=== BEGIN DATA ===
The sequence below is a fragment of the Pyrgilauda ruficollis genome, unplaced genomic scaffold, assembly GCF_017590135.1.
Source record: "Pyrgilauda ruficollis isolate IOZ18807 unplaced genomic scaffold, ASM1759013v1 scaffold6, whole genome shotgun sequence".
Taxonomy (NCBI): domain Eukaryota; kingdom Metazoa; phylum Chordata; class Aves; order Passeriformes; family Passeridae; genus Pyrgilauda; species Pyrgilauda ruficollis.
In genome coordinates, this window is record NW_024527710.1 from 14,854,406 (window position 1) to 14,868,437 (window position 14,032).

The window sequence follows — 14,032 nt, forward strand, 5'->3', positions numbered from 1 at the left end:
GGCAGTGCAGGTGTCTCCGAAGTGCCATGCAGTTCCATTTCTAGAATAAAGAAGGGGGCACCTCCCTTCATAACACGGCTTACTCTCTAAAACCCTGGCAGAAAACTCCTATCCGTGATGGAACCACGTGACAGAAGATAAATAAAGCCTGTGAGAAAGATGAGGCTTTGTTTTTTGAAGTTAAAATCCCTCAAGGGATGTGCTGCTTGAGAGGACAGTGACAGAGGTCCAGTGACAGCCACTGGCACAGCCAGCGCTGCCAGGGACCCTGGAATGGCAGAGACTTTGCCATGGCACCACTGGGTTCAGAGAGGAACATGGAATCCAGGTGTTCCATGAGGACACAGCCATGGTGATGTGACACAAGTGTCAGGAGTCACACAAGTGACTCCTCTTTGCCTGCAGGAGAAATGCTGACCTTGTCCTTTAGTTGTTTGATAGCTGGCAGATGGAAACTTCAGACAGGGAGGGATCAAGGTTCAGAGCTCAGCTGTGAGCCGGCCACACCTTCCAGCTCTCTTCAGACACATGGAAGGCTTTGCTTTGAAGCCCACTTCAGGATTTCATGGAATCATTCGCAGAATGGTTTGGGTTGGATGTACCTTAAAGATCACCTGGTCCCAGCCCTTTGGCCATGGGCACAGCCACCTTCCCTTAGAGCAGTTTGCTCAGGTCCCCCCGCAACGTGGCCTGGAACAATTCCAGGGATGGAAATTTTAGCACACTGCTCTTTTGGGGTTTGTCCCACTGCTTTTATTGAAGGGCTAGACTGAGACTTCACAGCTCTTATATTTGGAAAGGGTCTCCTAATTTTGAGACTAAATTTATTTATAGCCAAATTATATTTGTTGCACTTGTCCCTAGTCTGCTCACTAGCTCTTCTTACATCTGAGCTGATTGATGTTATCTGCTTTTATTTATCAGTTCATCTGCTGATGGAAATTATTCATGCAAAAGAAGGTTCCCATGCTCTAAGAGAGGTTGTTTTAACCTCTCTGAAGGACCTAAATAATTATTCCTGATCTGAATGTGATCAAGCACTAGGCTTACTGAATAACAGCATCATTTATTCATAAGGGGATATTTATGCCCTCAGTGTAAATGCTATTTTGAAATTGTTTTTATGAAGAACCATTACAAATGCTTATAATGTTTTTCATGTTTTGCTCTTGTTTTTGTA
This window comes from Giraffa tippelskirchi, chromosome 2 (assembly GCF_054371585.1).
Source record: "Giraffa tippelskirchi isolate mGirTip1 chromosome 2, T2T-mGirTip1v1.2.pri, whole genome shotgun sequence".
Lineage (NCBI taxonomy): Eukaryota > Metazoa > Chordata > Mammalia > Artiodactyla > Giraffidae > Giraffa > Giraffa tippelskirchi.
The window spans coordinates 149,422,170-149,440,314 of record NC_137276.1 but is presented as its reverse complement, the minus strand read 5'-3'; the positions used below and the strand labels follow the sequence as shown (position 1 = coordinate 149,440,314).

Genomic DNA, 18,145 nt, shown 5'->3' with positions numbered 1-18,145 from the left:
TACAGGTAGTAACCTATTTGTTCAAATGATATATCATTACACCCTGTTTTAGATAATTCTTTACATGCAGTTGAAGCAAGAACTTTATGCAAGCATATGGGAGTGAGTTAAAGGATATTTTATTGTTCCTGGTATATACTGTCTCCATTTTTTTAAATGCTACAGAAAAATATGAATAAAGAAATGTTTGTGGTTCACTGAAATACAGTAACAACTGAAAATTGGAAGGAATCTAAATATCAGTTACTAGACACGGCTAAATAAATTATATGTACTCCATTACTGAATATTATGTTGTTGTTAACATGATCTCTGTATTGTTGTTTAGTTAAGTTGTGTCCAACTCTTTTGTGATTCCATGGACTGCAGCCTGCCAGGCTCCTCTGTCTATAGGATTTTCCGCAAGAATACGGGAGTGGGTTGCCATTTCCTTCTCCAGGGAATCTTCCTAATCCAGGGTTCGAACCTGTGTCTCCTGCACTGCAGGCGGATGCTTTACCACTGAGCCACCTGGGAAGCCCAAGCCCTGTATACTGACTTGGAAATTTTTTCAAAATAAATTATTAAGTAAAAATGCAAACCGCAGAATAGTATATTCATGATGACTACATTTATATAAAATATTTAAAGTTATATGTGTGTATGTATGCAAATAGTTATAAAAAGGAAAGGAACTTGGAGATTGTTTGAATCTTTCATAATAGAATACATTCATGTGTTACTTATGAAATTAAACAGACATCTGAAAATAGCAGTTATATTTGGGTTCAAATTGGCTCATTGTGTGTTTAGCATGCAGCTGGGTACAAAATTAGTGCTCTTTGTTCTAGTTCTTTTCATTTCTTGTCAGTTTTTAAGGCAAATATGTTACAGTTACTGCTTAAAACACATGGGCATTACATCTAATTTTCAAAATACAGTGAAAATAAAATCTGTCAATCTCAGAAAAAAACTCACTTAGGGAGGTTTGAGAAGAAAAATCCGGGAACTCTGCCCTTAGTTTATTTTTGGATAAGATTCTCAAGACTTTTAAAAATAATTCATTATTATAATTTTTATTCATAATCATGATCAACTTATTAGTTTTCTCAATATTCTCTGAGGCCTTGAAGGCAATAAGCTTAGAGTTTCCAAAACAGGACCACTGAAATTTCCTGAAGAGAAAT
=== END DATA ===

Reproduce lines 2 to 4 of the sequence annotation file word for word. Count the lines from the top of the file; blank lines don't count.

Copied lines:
Source record: "Pyrgilauda ruficollis isolate IOZ18807 unplaced genomic scaffold, ASM1759013v1 scaffold6, whole genome shotgun sequence".
Taxonomy (NCBI): domain Eukaryota; kingdom Metazoa; phylum Chordata; class Aves; order Passeriformes; family Passeridae; genus Pyrgilauda; species Pyrgilauda ruficollis.
In genome coordinates, this window is record NW_024527710.1 from 14,854,406 (window position 1) to 14,868,437 (window position 14,032).